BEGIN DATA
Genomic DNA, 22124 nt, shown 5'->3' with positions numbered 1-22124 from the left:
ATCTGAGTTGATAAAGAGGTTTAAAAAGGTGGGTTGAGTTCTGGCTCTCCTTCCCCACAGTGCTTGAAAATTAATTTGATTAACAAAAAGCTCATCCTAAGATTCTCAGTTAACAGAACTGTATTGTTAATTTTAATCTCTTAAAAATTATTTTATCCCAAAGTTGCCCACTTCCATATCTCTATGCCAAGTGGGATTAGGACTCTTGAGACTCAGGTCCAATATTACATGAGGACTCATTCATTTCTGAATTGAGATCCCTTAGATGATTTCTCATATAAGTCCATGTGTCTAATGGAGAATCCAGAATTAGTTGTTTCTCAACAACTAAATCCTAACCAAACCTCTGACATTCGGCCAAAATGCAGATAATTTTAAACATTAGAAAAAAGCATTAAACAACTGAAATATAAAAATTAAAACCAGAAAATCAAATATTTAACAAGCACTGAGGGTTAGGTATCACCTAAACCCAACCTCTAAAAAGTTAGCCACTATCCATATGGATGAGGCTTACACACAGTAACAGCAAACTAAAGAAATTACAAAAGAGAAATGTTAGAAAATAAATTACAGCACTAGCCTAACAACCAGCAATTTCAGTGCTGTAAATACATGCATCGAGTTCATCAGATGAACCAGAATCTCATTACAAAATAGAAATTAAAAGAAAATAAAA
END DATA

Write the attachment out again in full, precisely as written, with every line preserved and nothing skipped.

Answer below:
Genomic DNA, 22124 nt, shown 5'->3' with positions numbered 1-22124 from the left:
ATCTGAGTTGATAAAGAGGTTTAAAAAGGTGGGTTGAGTTCTGGCTCTCCTTCCCCACAGTGCTTGAAAATTAATTTGATTAACAAAAAGCTCATCCTAAGATTCTCAGTTAACAGAACTGTATTGTTAATTTTAATCTCTTAAAAATTATTTTATCCCAAAGTTGCCCACTTCCATATCTCTATGCCAAGTGGGATTAGGACTCTTGAGACTCAGGTCCAATATTACATGAGGACTCATTCATTTCTGAATTGAGATCCCTTAGATGATTTCTCATATAAGTCCATGTGTCTAATGGAGAATCCAGAATTAGTTGTTTCTCAACAACTAAATCCTAACCAAACCTCTGACATTCGGCCAAAATGCAGATAATTTTAAACATTAGAAAAAAGCATTAAACAACTGAAATATAAAAATTAAAACCAGAAAATCAAATATTTAACAAGCACTGAGGGTTAGGTATCACCTAAACCCAACCTCTAAAAAGTTAGCCACTATCCATATGGATGAGGCTTACACACAGTAACAGCAAACTAAAGAAATTACAAAAGAGAAATGTTAGAAAATAAATTACAGCACTAGCCTAACAACCAGCAATTTCAGTGCTGTAAATACATGCATCGAGTTCATCAGATGAACCAGAATCTCATTACAAAATAGAAATTAAAAGAAAATAAAA